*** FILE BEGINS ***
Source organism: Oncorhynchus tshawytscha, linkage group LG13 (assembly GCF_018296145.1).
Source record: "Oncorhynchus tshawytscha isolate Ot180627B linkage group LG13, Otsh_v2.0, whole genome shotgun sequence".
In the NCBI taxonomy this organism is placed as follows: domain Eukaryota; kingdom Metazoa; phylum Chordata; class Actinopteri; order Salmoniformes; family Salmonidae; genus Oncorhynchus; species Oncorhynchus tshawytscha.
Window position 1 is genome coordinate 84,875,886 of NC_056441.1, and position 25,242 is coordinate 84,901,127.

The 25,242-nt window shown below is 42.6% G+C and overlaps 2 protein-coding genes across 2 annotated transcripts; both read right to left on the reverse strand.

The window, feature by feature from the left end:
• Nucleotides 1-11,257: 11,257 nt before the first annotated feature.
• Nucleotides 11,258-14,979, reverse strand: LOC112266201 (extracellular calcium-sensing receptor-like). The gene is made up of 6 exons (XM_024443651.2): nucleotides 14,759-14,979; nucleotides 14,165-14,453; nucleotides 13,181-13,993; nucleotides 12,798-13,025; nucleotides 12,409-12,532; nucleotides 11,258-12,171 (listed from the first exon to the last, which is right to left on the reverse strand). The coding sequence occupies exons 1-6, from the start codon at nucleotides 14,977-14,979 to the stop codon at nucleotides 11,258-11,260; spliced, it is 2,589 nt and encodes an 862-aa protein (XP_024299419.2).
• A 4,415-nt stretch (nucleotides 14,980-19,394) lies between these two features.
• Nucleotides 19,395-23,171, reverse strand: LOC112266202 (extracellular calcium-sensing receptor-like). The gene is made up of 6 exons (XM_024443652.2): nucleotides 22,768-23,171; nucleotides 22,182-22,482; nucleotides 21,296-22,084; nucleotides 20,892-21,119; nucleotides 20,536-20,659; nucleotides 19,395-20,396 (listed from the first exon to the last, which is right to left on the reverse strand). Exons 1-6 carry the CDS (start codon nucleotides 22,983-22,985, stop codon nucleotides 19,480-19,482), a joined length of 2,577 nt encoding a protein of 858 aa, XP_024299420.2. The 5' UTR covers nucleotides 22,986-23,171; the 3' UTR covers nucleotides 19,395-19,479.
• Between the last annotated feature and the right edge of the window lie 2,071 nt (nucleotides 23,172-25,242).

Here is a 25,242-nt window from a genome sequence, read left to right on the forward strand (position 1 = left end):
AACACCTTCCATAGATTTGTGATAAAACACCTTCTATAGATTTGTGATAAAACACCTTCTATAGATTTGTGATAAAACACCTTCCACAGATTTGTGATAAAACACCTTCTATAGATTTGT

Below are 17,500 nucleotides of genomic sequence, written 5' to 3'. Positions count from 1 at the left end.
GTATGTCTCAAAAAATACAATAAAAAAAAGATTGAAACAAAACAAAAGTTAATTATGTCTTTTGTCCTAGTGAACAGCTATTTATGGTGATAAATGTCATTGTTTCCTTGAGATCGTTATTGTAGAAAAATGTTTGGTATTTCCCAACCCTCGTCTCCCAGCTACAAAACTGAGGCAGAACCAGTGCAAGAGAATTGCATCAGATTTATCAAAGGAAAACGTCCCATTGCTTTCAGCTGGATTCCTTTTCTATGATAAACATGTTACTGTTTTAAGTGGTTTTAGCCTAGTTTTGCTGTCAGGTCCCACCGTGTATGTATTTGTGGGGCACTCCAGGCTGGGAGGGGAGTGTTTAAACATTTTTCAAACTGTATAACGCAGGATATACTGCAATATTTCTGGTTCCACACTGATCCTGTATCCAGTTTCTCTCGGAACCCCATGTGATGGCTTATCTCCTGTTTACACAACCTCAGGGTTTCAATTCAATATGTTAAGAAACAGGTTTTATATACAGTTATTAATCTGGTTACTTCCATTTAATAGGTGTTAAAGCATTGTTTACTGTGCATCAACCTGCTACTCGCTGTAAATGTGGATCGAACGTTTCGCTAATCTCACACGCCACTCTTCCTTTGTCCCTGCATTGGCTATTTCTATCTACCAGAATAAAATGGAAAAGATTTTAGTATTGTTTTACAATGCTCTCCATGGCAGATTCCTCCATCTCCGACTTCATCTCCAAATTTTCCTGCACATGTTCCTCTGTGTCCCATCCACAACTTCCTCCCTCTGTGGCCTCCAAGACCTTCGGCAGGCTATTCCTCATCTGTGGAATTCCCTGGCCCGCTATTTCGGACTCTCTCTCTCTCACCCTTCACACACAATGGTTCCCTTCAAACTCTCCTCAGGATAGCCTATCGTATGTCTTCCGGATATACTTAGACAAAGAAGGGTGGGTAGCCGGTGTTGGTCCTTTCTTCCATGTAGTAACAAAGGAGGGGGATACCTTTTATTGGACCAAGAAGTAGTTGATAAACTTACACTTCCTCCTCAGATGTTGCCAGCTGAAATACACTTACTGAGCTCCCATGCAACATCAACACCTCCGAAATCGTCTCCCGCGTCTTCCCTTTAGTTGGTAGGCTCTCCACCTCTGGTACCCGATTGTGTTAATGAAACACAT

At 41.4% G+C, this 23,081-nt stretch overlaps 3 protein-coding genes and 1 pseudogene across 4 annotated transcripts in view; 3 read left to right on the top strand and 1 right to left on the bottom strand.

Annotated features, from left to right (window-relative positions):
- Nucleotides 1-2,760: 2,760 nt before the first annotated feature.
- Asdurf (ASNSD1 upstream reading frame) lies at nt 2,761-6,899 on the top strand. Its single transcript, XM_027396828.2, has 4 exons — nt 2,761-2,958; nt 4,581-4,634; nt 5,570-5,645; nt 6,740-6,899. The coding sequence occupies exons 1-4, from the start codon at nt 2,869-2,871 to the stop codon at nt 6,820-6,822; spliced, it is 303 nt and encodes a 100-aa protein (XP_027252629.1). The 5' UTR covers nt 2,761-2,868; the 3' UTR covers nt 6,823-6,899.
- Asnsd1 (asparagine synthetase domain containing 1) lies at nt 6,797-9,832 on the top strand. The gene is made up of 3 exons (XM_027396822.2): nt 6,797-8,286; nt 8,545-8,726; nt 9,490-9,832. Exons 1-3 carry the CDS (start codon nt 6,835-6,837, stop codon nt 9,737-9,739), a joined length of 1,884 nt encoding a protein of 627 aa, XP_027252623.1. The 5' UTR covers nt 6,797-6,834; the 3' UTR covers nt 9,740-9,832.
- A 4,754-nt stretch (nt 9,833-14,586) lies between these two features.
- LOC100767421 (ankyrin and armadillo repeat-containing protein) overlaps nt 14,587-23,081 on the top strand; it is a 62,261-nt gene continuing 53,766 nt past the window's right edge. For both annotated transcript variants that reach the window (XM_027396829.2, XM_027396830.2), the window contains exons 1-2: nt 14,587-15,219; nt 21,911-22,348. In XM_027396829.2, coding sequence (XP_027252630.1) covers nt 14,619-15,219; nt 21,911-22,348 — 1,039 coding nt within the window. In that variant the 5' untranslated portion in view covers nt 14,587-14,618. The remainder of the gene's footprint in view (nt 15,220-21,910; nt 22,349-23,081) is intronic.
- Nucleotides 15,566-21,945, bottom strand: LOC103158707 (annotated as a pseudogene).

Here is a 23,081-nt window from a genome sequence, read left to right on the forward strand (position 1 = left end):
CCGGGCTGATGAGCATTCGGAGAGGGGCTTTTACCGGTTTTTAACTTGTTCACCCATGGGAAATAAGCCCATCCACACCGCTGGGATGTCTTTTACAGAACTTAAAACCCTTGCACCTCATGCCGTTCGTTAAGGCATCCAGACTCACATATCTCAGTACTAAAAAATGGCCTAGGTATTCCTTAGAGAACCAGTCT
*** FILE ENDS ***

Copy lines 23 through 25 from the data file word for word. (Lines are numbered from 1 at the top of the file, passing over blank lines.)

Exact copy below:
- Nucleotides 15,566-21,945, bottom strand: LOC103158707 (annotated as a pseudogene).

Here is a 23,081-nt window from a genome sequence, read left to right on the forward strand (position 1 = left end):
CCGGGCTGATGAGCATTCGGAGAGGGGCTTTTACCGGTTTTTAACTTGTTCACCCATGGGAAATAAGCCCATCCACACCGCTGGGATGTCTTTTACAGAACTTAAAACCCTTGCACCTCATGCCGTTCGTTAAGGCATCCAGACTCACATATCTCAGTACTAAAAAATGGCCTAGGTATTCCTTAGAGAACCAGTCT